Written by Susan Campbell
After the Newtown school shooting that left 20 children and six adults dead, President Obama said, “These tragedies must end. And to end them, we must change.’’
Dr. Georges Benjamin, executive director of the American Public Health Association, agreed, writing a letter to the President urging that the nation take a public health approach to reduce gun violence.
“For too long,” Dr. Benjamin wrote, “we as a nation have failed to take on this devastating problem in our communities, and we can wait no longer.”
This is not simply a matter of semantics. Labeling something a public health issue is a game-changer. It brings together researchers and policy-makers across all sectors. It also brings money for research, and the kind of attention and effort that in the past has reduced the incidences of societal ills such as smoking or teen pregnancy.
Gun violence is one of the leading causes of injury and death in this country. Dr. Benjamin called for the expansion of “the collection and analysis of data” so that we can understand the causes behind firearms violence and death. If the doctor gets what he wants, he’ll end what has effectively been a nearly two-decade-long moratorium on federally-funded firearms research.
The gun lobby has been skilled at stifling science. In 1996, the 4-million-member National Rifle Association successfully lobbied Congress to remove $2.6 million from the budget of the Centers for Disease Control and Prevention – the exact amount the CDC had spent researching firearms injury the year before.
The Senate eventually restored the money, but it was mostly earmarked traumatic brain injury studies. And, to avoid confusion, legislators added the following to the appropriations act: “None of the funds made available for injury prevention and control at the Centers for Disease Control and Prevention may be used to advocate or promote gun control.”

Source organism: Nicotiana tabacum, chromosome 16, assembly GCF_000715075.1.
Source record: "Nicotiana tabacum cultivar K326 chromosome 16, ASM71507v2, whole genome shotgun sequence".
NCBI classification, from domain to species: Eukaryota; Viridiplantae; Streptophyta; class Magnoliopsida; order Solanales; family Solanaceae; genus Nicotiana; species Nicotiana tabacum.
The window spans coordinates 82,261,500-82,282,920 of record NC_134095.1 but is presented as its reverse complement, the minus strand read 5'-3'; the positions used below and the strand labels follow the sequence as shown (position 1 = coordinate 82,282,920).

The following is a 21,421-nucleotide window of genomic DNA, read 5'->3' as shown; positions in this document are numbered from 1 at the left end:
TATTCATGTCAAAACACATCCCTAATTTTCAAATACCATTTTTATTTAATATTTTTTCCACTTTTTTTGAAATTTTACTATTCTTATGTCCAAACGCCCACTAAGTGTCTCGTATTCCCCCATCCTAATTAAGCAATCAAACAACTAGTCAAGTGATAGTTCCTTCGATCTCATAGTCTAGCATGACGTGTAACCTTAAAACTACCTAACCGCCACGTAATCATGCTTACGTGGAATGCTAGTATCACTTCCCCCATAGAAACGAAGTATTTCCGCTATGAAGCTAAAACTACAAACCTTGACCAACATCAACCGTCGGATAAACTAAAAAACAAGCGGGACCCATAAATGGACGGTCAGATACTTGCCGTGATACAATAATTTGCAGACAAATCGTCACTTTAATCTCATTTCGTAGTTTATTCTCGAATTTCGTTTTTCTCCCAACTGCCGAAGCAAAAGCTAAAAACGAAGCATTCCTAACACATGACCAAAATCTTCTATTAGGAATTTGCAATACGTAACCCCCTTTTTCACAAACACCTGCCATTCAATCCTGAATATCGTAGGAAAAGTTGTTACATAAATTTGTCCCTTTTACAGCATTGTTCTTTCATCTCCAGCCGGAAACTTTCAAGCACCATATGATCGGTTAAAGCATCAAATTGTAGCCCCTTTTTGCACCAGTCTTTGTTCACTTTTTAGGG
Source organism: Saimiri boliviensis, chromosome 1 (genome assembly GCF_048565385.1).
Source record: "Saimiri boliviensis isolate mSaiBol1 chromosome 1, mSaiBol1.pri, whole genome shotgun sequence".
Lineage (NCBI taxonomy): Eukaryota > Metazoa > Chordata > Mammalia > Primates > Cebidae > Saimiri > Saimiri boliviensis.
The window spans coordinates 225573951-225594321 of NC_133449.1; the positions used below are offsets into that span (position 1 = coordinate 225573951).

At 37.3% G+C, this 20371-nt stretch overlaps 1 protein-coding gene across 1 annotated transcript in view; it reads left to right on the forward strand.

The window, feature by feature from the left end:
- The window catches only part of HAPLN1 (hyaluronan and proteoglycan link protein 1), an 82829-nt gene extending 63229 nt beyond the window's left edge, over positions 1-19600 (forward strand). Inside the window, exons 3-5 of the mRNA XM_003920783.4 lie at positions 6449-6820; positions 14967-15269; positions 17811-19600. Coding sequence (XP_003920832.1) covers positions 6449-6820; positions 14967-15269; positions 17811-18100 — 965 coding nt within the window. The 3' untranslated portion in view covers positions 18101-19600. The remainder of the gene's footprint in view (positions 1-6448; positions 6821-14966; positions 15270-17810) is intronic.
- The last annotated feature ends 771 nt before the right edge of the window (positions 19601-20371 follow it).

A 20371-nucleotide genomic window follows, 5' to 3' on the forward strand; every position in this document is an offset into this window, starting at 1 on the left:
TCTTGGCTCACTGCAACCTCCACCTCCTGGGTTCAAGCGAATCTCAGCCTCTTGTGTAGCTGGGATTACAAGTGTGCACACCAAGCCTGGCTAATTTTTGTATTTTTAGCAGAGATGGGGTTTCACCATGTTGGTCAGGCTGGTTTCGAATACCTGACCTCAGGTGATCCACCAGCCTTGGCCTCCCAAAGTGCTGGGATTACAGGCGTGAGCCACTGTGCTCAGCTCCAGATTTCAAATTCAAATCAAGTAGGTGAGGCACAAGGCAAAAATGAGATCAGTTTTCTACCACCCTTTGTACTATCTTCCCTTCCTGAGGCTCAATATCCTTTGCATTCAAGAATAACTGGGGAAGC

Whatever gun control means to you, the effect on research has been chilling. These days, firearms research is mostly privately funded — and fairly damning. An October report from Johns Hopkins Center for Gun Policy and Research, “The Case for Gun Policy Reforms in America,” said that the homicide rate in the U.S. is seven times higher than the combined rate of 22 other high-income countries like Canada, France, and Israel, because the firearm homicide rate is 20 times greater than in those countries. Why so many gun deaths? The report pointed to the U.S.’s “much less restrictive gun laws,” and our “high prevalence of gun ownership” as reasons.
Firearms and ammunition is a $4 billion industry, according to the National Shooting Sports Foundation, and it keeps growing. The Bureau of Alcohol, Tobacco, Firearms and Explosives said that 6.4 million guns were manufactured in the United States in 2011, up 16 percent from 2010.
Since the Newtown school shootings, gun shop owners in Connecticut and elsewhere have reported brisk business. The lines are forming out of a phantom fear of increased restrictions on gun ownership and access – “phantom” because so far no mass shooting – of a U.S. representative,of 70 movie-goers in Colorado, or, 16 days later, of six Sikhs in Wisconsin – has resulted in more than roadside memorials and public pronouncements that “We Must Do Something.’’
Now is our chance. Connecticut legislators return to Hartford next week, and some – Sen. Beth Bye (D-West Hartford), Sen. Gary LeBeau (D-East Hartford), and Rep. Gary Holder-Winfield (D-New Haven), among them – have gun legislation ready. That’s part of the answer, but in order to stem this tide, we need to take Dr. Benjamin’s suggestion and approach gun violence as we’ve approached other societal scourges in the past, as a public health issue.
We need everyone in on this, and we need to devote money to data-driven research, gun lobby be damned.
To read Dr. Benjamin’s letter click here.
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